Me: “I’m aware of that. I’d be happy to take this outside, sir. But I’m required by law to inform you that I’m trained in multiple styles of martial arts and cannot guarantee your safety if there is an altercation. If you are still willing to continue this, I’d be happy to follow you out. Or if you’d rather, you can pay for your shopping, apologise to this young lady like you d*** well mean it, then leave my store and stay the h*** out.”

Customer: *pulls out his card, pays for the shopping, says he’s sorry, and walks out of the store without another word*

(I ask, the girl if she’s okay, then one of the grocery boys that came up for the Mr Steed call to walk with the her to the break room and tell her to have a proper cry and come back when she’s up for it.)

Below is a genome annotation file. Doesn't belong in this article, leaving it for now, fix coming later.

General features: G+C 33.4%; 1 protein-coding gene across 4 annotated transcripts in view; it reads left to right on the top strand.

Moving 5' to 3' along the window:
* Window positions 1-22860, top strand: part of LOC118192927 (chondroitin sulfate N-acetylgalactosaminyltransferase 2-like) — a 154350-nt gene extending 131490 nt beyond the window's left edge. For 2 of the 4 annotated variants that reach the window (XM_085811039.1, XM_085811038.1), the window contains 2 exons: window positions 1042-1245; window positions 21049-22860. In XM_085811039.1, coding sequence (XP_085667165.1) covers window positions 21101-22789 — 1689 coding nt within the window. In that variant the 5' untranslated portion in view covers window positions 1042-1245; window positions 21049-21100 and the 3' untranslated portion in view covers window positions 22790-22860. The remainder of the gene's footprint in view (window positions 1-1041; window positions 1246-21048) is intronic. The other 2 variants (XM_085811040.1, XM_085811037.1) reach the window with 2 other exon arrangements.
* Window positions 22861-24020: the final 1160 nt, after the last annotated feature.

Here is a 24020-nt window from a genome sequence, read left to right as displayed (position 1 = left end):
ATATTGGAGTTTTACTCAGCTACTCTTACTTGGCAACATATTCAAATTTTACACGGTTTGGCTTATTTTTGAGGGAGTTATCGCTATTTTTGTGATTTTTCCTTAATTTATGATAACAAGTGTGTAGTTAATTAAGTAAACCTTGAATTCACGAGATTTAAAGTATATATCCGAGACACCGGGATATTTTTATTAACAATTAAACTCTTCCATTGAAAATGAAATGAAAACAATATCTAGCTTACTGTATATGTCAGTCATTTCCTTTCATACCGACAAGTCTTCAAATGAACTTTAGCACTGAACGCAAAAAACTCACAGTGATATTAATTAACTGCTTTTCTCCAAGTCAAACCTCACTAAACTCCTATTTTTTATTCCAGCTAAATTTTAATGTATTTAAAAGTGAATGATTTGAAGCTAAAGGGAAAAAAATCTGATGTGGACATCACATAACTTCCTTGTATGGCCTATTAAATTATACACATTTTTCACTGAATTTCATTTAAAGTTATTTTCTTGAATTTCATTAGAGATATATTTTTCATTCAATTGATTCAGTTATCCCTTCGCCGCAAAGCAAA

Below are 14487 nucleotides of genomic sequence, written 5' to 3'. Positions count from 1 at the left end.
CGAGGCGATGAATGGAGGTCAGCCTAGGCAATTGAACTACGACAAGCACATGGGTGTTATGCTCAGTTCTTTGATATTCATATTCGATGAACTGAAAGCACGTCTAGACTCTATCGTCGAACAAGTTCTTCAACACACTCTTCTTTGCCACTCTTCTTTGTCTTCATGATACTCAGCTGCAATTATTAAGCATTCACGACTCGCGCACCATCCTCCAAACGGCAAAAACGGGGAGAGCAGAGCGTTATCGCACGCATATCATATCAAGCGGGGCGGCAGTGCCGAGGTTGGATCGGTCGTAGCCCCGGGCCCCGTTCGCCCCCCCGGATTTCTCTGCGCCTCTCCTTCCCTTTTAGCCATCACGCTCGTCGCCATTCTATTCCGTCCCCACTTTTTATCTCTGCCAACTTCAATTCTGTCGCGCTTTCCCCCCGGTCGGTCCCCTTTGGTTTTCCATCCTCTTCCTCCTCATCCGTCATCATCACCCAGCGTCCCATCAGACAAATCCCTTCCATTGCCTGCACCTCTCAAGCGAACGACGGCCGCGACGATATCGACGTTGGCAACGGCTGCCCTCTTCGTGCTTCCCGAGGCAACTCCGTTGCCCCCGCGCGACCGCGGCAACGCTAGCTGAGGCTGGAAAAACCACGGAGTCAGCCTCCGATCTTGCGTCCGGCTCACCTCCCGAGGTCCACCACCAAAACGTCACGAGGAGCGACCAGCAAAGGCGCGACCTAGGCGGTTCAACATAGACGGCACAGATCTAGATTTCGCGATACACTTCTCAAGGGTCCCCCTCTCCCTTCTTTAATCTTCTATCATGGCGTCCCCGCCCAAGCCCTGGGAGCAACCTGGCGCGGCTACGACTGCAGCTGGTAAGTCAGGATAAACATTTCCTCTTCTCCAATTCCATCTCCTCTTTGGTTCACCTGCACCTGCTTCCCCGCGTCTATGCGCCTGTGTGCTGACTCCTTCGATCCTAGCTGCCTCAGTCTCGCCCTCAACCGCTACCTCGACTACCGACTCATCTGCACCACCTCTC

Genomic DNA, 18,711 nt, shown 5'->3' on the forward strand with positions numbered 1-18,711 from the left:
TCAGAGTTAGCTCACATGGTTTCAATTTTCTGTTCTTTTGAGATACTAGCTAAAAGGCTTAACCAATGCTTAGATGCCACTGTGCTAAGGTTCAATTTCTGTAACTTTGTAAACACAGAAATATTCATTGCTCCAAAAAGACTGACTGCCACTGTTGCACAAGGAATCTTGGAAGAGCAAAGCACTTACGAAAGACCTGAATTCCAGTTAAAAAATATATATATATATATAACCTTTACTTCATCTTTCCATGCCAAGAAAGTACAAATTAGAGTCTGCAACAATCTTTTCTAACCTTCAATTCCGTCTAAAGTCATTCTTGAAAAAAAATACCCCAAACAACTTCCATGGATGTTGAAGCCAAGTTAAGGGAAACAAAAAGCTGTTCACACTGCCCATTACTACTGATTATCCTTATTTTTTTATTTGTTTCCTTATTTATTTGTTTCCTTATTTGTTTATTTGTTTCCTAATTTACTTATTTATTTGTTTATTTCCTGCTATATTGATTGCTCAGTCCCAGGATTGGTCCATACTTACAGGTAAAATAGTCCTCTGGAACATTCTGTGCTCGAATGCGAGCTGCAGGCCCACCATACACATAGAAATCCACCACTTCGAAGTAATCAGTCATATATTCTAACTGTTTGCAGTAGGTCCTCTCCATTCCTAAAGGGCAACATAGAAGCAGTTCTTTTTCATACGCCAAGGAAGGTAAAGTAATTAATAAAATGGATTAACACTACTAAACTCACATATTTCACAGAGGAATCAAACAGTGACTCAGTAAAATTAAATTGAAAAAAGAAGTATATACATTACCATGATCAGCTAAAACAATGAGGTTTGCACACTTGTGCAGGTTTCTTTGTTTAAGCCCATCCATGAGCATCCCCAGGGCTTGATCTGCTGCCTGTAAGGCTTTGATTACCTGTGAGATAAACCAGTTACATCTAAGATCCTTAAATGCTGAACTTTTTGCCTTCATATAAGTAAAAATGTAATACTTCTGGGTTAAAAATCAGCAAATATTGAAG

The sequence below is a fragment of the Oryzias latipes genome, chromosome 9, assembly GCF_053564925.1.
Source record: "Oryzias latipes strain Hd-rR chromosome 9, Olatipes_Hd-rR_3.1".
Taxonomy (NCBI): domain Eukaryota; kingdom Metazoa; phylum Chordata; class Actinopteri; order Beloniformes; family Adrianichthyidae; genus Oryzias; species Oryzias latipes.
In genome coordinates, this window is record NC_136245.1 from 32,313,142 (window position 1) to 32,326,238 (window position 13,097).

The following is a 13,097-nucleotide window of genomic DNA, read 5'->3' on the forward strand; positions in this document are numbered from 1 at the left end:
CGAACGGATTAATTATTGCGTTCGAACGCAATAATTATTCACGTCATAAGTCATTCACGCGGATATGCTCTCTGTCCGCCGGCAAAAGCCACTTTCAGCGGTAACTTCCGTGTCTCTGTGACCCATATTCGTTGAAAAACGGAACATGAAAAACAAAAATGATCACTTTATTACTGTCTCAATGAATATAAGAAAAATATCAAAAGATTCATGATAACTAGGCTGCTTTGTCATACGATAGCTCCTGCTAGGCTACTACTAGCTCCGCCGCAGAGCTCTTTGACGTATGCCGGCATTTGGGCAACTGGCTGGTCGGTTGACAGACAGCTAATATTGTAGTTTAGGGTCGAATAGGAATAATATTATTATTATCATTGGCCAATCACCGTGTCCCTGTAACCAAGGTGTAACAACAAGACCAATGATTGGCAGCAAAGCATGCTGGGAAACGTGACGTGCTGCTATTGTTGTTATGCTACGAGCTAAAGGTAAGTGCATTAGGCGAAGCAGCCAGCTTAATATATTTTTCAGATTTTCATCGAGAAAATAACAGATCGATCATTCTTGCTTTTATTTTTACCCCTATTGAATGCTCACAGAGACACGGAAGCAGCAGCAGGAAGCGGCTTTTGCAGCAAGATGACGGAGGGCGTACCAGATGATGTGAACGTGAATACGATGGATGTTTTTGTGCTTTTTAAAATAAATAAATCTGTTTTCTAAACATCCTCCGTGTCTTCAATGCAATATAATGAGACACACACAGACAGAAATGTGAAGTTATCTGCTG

Phone-Girl: “Can you really do all that martial arts stuff?”

Me: “H***, no. But he didn’t know that.”

1 Thumbs

It’s All In The Delivery (Demands)

| Sydney, NSW, Australia | Right | May 12, 2017

(A customer has left some of their shopping at the store and calls regarding it.)

Me: “Good afternoon, this is [Store] [Location]. [My Name] speaking. How may I help you?”

Customer: “I was there earlier and the checkout chick didn’t give me some of my shopping.”

Me: “I apologise for the mistake. If you tell me what the items were, I can hold them here at the service desk so you can pick them u—”

Customer: “I need you to deliver them to me.”

Me: “Um. I’m sorry, ma’am, but I can’t do that.”

Customer: “Why the h*** not?”

Me: “We have a delivery truck, but that requires an extra fee you would need to pay for—”